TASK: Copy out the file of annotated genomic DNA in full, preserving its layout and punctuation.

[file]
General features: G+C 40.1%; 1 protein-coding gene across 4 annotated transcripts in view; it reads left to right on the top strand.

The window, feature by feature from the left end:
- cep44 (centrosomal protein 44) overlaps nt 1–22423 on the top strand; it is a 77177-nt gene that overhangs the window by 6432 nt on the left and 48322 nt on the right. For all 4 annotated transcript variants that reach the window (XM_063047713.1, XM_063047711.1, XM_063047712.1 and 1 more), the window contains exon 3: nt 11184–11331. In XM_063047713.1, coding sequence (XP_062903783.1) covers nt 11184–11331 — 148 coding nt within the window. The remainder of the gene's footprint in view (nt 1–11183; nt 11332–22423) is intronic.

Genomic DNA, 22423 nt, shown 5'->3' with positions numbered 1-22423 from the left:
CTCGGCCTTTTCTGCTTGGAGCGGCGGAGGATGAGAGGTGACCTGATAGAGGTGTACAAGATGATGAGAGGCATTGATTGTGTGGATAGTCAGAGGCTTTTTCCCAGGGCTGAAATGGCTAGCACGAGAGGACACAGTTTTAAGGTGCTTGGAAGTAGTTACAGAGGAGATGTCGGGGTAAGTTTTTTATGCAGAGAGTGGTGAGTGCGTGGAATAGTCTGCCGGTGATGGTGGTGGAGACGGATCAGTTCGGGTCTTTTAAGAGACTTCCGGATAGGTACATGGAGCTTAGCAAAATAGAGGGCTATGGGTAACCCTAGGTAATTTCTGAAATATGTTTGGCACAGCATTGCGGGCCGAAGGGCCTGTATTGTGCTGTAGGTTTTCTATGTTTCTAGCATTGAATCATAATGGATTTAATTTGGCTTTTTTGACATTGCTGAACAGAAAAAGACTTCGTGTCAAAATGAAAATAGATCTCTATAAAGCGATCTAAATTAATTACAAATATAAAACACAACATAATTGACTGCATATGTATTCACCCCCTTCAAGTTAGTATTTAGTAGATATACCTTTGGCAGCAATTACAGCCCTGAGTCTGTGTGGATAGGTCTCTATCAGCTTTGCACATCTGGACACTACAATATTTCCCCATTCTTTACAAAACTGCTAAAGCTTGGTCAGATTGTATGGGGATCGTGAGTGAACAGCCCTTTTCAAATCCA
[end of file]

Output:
General features: G+C 40.1%; 1 protein-coding gene across 4 annotated transcripts in view; it reads left to right on the top strand.

The window, feature by feature from the left end:
- cep44 (centrosomal protein 44) overlaps nt 1–22423 on the top strand; it is a 77177-nt gene that overhangs the window by 6432 nt on the left and 48322 nt on the right. For all 4 annotated transcript variants that reach the window (XM_063047713.1, XM_063047711.1, XM_063047712.1 and 1 more), the window contains exon 3: nt 11184–11331. In XM_063047713.1, coding sequence (XP_062903783.1) covers nt 11184–11331 — 148 coding nt within the window. The remainder of the gene's footprint in view (nt 1–11183; nt 11332–22423) is intronic.

Genomic DNA, 22423 nt, shown 5'->3' with positions numbered 1-22423 from the left:
CTCGGCCTTTTCTGCTTGGAGCGGCGGAGGATGAGAGGTGACCTGATAGAGGTGTACAAGATGATGAGAGGCATTGATTGTGTGGATAGTCAGAGGCTTTTTCCCAGGGCTGAAATGGCTAGCACGAGAGGACACAGTTTTAAGGTGCTTGGAAGTAGTTACAGAGGAGATGTCGGGGTAAGTTTTTTATGCAGAGAGTGGTGAGTGCGTGGAATAGTCTGCCGGTGATGGTGGTGGAGACGGATCAGTTCGGGTCTTTTAAGAGACTTCCGGATAGGTACATGGAGCTTAGCAAAATAGAGGGCTATGGGTAACCCTAGGTAATTTCTGAAATATGTTTGGCACAGCATTGCGGGCCGAAGGGCCTGTATTGTGCTGTAGGTTTTCTATGTTTCTAGCATTGAATCATAATGGATTTAATTTGGCTTTTTTGACATTGCTGAACAGAAAAAGACTTCGTGTCAAAATGAAAATAGATCTCTATAAAGCGATCTAAATTAATTACAAATATAAAACACAACATAATTGACTGCATATGTATTCACCCCCTTCAAGTTAGTATTTAGTAGATATACCTTTGGCAGCAATTACAGCCCTGAGTCTGTGTGGATAGGTCTCTATCAGCTTTGCACATCTGGACACTACAATATTTCCCCATTCTTTACAAAACTGCTAAAGCTTGGTCAGATTGTATGGGGATCGTGAGTGAACAGCCCTTTTCAAATCCA